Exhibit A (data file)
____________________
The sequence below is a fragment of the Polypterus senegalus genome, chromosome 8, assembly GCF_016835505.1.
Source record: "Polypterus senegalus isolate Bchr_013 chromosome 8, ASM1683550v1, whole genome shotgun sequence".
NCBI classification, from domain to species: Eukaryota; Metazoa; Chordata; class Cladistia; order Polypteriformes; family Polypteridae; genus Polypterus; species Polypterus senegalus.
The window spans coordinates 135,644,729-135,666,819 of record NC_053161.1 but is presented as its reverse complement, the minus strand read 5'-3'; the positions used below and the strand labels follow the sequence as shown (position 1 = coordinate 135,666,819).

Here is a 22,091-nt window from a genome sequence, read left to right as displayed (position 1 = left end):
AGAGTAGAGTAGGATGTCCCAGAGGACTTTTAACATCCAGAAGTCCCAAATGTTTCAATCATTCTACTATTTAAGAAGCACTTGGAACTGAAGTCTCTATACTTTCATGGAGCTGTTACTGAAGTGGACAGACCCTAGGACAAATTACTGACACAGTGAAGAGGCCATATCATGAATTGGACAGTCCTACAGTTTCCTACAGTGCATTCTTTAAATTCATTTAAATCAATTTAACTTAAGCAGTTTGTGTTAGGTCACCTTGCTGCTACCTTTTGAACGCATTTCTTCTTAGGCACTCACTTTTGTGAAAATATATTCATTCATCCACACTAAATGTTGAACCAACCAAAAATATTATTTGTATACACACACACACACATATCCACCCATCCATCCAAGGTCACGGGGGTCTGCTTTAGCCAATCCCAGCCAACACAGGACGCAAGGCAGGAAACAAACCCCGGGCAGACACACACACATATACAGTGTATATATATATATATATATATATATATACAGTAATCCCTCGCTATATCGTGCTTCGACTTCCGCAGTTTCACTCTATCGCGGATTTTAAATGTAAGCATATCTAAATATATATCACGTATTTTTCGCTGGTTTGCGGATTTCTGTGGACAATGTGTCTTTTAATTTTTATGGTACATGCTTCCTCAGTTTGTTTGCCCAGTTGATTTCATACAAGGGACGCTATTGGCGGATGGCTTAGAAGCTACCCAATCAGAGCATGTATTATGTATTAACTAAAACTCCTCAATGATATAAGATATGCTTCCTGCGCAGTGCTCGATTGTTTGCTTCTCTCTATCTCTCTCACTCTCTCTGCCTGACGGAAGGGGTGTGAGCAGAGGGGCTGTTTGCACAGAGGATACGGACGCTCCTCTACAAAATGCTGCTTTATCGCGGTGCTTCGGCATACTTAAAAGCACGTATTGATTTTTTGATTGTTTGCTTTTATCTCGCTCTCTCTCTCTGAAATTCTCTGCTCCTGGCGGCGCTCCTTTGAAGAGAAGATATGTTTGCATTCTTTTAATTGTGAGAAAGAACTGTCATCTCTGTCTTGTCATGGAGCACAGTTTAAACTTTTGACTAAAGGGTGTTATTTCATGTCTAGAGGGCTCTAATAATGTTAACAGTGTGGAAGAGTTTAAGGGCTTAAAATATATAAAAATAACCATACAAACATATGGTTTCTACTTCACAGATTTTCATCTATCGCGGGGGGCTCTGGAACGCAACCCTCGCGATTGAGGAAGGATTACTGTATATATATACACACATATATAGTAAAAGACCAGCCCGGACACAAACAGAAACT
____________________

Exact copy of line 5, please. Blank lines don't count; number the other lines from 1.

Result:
Here is a 22,091-nt window from a genome sequence, read left to right as displayed (position 1 = left end):